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Iran Making Nuclear Advances, U.S. Says

March 10, 2003|Sonni Efron | Times Staff Writer

WASHINGTON — Iran's uranium enrichment program has advanced faster and further than international inspectors had suspected, proving that countries can hide nuclear activity from the world if they are determined to do so, Bush administration officials said Sunday.

Secretary of State Colin L. Powell said "clear evidence" of Iran's progress toward making material that could be used in a nuclear bomb had been uncovered by inspectors from the International Atomic Energy Agency following U.S. prompting.

"Here we suddenly discover that Iran is much further along, with a far more robust nuclear weapons development program than anyone said it had," Powell said Sunday on CNN's "Late Edition." "It shows you how a determined nation that has the intent to develop a nuclear weapon can keep that development process secret from inspectors and outsiders if they really are determined to do it."

Iran has denied that its nuclear efforts are geared toward producing weapons, but news of the advanced status of the program comes at a difficult time for Washington. As the U.S. gears up for a possible war with Iraq, the disclosures about Iran -- plus continued tension with North Korea over its nuclear plans -- add to the challenges the Bush administration is facing from the three nations the president has labeled an "axis of evil."

U.S. officials said the disclosures about Iran only bolster their concerns about Iraq and raise questions about the IAEA's credibility in assessing Baghdad's nuclear status. IAEA chief Mohamed ElBaradei has said that recent inspections have turned up no evidence that Iraq has reconstituted its nuclear program, despite U.S. assertions to the contrary.

"Here's another case where we kept saying: 'You know, there's a problem in Iran. They are doing things that you are not aware of,' " Powell said on "Fox News Sunday." "American intelligence can see things happening."

Echoing the theme that American intelligence had been vindicated, national security advisor Condoleezza Rice told ABC's "This Week": "It's been couched as a peaceful program, but we've been, for a long time, one of the lone voices that has said that the Iranians are a problem."

The comments from Powell and Rice came in response to questions about a Time magazine report quoting IAEA sources as saying that Iran's uranium enrichment plant is "extremely advanced" and involves hundreds of gas centrifuges ready to produce enriched uranium and "the parts for a thousand others ready to be assembled."

Iran announced last week that it intends to activate a uranium conversion facility near Isfahan, but the magazine reported that Iran had gone further and begun testing the enriched uranium production process using centrifuges at an undisclosed location.

If true, that would clearly be a violation of the Nuclear Nonproliferation Treaty, which Iran has signed, said Joseph Cirincione, a nonproliferation expert at the Carnegie Endowment for International Peace in Washington.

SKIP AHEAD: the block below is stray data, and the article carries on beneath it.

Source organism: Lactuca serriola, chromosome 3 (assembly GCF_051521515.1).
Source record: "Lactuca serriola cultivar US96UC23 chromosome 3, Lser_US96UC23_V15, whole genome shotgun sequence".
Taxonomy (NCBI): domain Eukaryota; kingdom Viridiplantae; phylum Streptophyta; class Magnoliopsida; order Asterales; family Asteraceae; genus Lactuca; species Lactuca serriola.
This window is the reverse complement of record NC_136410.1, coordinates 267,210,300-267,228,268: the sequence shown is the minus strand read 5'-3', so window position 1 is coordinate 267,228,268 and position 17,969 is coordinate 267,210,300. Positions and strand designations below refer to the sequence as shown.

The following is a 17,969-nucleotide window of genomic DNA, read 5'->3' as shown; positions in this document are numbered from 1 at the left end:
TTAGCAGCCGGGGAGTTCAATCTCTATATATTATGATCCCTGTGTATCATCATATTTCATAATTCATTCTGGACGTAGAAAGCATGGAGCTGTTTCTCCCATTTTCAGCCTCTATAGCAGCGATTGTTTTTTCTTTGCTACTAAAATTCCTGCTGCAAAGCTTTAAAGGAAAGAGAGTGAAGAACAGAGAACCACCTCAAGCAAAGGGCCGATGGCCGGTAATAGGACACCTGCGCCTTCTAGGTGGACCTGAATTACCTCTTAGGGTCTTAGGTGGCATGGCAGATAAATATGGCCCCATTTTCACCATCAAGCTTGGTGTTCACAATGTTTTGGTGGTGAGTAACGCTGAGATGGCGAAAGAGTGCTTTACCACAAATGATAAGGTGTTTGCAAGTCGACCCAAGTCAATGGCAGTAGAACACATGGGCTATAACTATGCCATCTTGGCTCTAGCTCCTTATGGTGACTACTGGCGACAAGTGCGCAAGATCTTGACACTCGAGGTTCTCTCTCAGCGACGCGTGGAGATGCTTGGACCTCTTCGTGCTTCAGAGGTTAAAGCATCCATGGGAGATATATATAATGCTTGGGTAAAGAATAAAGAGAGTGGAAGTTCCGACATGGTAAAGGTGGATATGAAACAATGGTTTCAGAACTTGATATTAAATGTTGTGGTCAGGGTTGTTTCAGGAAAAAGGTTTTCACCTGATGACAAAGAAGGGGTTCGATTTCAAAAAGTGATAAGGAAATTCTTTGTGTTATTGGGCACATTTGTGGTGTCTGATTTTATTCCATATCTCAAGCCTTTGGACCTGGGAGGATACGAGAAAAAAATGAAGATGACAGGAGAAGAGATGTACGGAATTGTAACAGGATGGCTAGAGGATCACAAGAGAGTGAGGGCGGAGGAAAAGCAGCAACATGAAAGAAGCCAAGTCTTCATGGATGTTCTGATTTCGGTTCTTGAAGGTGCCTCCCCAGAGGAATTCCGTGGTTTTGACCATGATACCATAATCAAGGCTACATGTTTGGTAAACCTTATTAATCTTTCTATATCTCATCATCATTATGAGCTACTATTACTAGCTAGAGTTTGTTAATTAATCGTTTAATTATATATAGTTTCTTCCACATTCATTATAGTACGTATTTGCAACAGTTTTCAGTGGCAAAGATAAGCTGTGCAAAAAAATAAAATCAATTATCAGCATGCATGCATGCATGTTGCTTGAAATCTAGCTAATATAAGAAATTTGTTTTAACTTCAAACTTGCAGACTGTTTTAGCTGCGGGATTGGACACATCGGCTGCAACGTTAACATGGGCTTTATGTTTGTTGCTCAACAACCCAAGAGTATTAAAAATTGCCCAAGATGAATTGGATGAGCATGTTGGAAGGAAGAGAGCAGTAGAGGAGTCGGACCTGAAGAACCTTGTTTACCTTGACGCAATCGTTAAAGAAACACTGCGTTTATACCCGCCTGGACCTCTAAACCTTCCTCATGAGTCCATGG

A senior Bush administration official confirmed the substance of Time's report but said it was for the IAEA to report details of the testing. The official described Iran's activity as "attempts to complete the nuclear cycle."

Iran insists that it wants the nuclear material for a peaceful civilian plant, but the U.S., Israel and other countries are highly suspicious that an oil-rich developing country would spend so much on a nuclear energy program.

In 1991, the U.S. and Israel estimated that Iran was 10 years away from building a nuclear weapon. More recently, the consensus was that it was three to five years away. Now diplomats in Tehran believe that Iran is even closer.

Mindful of the Bush administration's focus on weapons of mass destruction, Iran surprised the world this year by disclosing details of its nuclear fuel activities and inviting the IAEA to inspect its facilities. Inspectors found centrifuges and other evidence that Iran had made more progress than anyone had thought, Cirincione said. Upon completing the inspection, ElBaradei said in Tehran that Iran had developed a fuel cycle program sophisticated enough that additional inspections and greater safeguards would be required.

But the openness has not allayed fears. Some U.S. officials view Iran's overtures to inspectors as a cover for a secret nuclear program by the state President Bush has branded, with Iraq and North Korea, as part of an "axis of evil."

"Or it could indicate a willingness to use their nuclear weapons program as a bargaining chip that they might be willing to abandon under the right circumstances, with the right incentives," said Tamara Cofman Wittes, a Middle East expert at the U.S. Institute of Peace who returned from Tehran last week. "It's the same argument we're having on North Korea," whose nuclear program is further along than Iran's. North Korea has a plutonium program and a uranium program and is believed to have up to two bombs.

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